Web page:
Is China Intervening in the Israeli-Palestinian Conflict?

By August 13, 2017

BESA Center Perspectives Paper No. 558, August 13, 2017

EXECUTIVE SUMMARY: On July 18, 2017, PA President Mahmoud Abbas met with Chinese President Xi Jinping. According to the media, the meeting was productive. “Beijing will create a dialogue mechanism between Israel and the Palestinians, with China being the mediator, and later this year China will hold a peace conference and try to resolve the conflict”, according to Xi. This sounds good, but Beijing has more pressing priorities. It is not interested in forging deals with little chance of success.

On July 18, 2017, PA President Mahmoud Abbas met for the fourth time with Chinese President Xi Jinping in China. The meeting was apparently good, judging by the declarations of continued cooperation between the sides.

President Xi called the Palestinian people “true friends, partners, and brothers”, and voiced support for “independent Palestinian sovereignty”. In addition, Zhang Ming, Vice Minister of Foreign Affairs, said in Xi’s name that “Beijing will create a dialogue mechanism between Israel and the Palestinians, with China being the mediator, and later this year China will hold a peace conference and try to resolve the conflict”.

This is not the first time the Chinese have made declarations like this. Similar sentiments were expressed when Israeli PM Benjamin Netanyahu visited China last March.

The war in Syria, which started more than five years ago, has prompted Chinese representatives to say they are working to reduce the fighting. President Xi told Abbas that China had sent a representative to try to mediate between the sides in Syria, and the Chinese hosted the competing sides at a convention in Beijing. In 2015, the Chinese government sent economic representatives to Syria to discuss Chinese support for the development of the Syrian transportation system.

Syria is in an area of great geopolitical influence for China. It could serve to expand Chinese interests, most significantly regarding railway and civil aviation projects. With that said, none of the assorted declarations and conferences resulted in any actual planning of the transportation routes discussed in 2015.

The Chinese government understands full well that responsibility goes hand-in-hand with geopolitical and economic growth on an international scale. An important part of that responsibility is helping other nations, even those that are not of economic interest, to solve conflicts.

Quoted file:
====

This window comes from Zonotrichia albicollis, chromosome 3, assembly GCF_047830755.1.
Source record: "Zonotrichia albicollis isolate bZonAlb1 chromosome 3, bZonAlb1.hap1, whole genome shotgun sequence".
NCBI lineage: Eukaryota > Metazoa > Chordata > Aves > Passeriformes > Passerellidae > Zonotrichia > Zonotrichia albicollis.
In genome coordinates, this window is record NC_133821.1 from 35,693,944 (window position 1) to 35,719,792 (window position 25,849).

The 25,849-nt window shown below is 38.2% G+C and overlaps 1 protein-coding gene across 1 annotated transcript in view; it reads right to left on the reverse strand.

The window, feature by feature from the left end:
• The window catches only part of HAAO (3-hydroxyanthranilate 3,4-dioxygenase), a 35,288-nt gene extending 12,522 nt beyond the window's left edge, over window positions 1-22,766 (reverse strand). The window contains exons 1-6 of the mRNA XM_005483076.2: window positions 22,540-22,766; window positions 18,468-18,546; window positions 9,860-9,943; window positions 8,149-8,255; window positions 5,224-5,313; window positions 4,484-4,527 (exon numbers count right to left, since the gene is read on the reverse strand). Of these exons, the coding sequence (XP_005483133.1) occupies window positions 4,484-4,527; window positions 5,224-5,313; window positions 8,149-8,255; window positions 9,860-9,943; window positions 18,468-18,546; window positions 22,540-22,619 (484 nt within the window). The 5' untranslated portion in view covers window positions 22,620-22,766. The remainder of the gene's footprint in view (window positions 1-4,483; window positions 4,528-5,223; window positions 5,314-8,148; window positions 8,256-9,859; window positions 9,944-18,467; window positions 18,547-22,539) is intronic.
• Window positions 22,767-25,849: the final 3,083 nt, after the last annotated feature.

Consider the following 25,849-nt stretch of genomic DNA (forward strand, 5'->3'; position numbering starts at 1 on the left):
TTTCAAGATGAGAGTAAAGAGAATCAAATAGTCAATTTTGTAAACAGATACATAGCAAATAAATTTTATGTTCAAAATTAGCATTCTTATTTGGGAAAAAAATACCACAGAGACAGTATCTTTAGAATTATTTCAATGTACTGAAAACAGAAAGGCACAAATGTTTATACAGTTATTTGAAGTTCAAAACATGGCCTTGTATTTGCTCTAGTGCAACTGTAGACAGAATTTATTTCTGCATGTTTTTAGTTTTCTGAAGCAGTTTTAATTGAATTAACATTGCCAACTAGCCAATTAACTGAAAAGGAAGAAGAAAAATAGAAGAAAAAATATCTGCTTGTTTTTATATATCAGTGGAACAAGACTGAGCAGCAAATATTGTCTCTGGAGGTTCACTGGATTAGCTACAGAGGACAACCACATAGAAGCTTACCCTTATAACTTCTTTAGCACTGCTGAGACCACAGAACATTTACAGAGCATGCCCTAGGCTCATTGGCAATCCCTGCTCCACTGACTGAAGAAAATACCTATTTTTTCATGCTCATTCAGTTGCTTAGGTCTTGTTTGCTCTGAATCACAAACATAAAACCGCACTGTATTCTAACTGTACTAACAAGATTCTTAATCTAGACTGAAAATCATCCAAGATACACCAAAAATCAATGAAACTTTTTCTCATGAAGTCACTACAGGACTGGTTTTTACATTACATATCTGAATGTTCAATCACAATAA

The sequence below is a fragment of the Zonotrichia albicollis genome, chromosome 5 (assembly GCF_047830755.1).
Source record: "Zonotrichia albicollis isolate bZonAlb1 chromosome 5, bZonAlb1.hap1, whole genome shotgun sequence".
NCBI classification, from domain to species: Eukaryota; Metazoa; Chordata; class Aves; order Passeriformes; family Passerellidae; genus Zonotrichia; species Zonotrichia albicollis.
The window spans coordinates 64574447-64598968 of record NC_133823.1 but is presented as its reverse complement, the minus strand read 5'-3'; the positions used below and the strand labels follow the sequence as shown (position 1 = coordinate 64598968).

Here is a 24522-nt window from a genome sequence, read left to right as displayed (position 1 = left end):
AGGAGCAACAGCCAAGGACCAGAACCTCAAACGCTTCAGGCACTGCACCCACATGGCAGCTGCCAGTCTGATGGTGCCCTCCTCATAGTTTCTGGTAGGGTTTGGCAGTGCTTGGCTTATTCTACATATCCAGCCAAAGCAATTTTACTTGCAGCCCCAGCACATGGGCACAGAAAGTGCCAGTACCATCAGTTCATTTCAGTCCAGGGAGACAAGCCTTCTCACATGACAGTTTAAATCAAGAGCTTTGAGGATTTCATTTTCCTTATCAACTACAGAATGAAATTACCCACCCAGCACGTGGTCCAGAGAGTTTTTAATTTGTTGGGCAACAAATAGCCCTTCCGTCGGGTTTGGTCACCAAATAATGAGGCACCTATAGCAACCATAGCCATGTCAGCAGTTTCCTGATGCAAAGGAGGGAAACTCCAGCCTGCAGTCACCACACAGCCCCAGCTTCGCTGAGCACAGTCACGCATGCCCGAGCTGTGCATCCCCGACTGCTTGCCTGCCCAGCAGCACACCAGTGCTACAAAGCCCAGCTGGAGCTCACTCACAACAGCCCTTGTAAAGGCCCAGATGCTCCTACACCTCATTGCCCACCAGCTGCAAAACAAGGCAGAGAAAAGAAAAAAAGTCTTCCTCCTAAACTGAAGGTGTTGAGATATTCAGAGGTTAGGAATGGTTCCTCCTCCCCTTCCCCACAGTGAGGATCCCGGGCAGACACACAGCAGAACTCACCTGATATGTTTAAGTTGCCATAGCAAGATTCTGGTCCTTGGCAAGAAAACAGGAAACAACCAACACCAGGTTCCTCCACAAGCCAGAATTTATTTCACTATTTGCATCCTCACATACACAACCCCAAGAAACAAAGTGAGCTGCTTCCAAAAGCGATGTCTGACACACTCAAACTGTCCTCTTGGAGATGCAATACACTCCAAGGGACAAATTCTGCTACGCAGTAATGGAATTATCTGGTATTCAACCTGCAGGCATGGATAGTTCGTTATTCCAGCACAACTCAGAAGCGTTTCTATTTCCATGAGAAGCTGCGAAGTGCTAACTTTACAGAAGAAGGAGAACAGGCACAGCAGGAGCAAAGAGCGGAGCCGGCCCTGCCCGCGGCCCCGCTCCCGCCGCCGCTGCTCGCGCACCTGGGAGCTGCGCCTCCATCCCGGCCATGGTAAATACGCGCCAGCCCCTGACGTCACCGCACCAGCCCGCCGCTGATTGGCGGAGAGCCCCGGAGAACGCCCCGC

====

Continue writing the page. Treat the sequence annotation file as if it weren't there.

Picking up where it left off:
Though China sees itself as a great power, it reaches out primarily to countries within its own sphere of direct influence; i.e., eastern Asia and parts of central Asia. However, the Chinese economy is rated second in the world and continues to grow despite negative forecasts. There is a growing expectation among international observers that Beijing should reach out to other nations outside its sphere of influence.

This comports with the image the Chinese want to create of China as a caring nation, one that is aware of the world around it. It is therefore fitting that the Chinese would express a willingness to help resolve the Israel-Arab conflict. It is, after all, a conflict that receives widespread publicity. That publicity could give China many “credit points” at the UN and among the international media.

It is early for anyone to get excited, however. The Chinese have claimed an interest in the Israeli-Palestinian problem before without result, and similar declarations were made about the Syrian conflict with no real change. The Chinese have a strong economic orientation and are not interested in forging deals with little chance of success. And the chance of a successful resolution of the Israeli-Palestinian problem, whether mediated by the US or by China, remains small.

China does not have a strong enough military to be a deciding factor in these conflicts. This does not mean the Chinese won’t send a representative, or even official representatives, to Jerusalem and Ramallah and possibly even to Gaza. It is quite possible that they will appoint a representative to stay in the area on a regular basis. A peace summit, led by the Chinese president, could also be held. It can be expected to produce impressive photos of the three leaders.

But nothing will come of any of this. The Chinese are growing financially, and they are smart enough to understand where it is – and is not – worthwhile to stick their noses. In addition, they will not want to risk ruining their steadily improving relations with Israel in exchange for a few photos and articles that boost China’s reputation as a mediator. To be the powerhouse they want to be, they need Israeli innovation much more than they need those photos.

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Roie Yellinek is a doctoral student in the department of Middle East studies at Bar-Ilan University.

BESA Center Perspectives Papers are published through the generosity of the Greg Rosshandler Family

Roie Yellinek

Roie Yellinek is a doctoral student in the department of Middle East studies at Bar-Ilan University, a fellow at the Kohelet Policy Forum, and a freelance journalist.